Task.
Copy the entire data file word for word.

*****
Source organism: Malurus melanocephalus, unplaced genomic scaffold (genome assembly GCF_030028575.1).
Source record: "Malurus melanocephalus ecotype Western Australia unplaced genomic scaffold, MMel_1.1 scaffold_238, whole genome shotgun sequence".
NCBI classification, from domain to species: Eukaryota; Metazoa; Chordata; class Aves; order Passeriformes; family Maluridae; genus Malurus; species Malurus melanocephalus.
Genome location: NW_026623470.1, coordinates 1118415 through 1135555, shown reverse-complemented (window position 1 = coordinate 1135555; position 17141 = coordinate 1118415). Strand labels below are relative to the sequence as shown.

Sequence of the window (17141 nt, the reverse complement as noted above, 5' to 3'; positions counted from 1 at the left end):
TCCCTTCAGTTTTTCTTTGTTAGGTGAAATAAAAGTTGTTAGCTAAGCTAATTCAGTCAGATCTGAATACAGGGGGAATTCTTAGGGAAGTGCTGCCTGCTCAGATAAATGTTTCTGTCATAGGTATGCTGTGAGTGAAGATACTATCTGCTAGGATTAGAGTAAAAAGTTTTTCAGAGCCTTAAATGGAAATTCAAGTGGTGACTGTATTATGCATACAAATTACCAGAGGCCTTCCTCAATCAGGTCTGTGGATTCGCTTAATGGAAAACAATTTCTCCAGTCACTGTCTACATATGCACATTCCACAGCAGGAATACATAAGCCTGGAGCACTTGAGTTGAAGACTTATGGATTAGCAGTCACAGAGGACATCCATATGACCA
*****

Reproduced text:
Source organism: Malurus melanocephalus, unplaced genomic scaffold (genome assembly GCF_030028575.1).
Source record: "Malurus melanocephalus ecotype Western Australia unplaced genomic scaffold, MMel_1.1 scaffold_238, whole genome shotgun sequence".
NCBI classification, from domain to species: Eukaryota; Metazoa; Chordata; class Aves; order Passeriformes; family Maluridae; genus Malurus; species Malurus melanocephalus.
Genome location: NW_026623470.1, coordinates 1118415 through 1135555, shown reverse-complemented (window position 1 = coordinate 1135555; position 17141 = coordinate 1118415). Strand labels below are relative to the sequence as shown.

Sequence of the window (17141 nt, the reverse complement as noted above, 5' to 3'; positions counted from 1 at the left end):
TCCCTTCAGTTTTTCTTTGTTAGGTGAAATAAAAGTTGTTAGCTAAGCTAATTCAGTCAGATCTGAATACAGGGGGAATTCTTAGGGAAGTGCTGCCTGCTCAGATAAATGTTTCTGTCATAGGTATGCTGTGAGTGAAGATACTATCTGCTAGGATTAGAGTAAAAAGTTTTTCAGAGCCTTAAATGGAAATTCAAGTGGTGACTGTATTATGCATACAAATTACCAGAGGCCTTCCTCAATCAGGTCTGTGGATTCGCTTAATGGAAAACAATTTCTCCAGTCACTGTCTACATATGCACATTCCACAGCAGGAATACATAAGCCTGGAGCACTTGAGTTGAAGACTTATGGATTAGCAGTCACAGAGGACATCCATATGACCA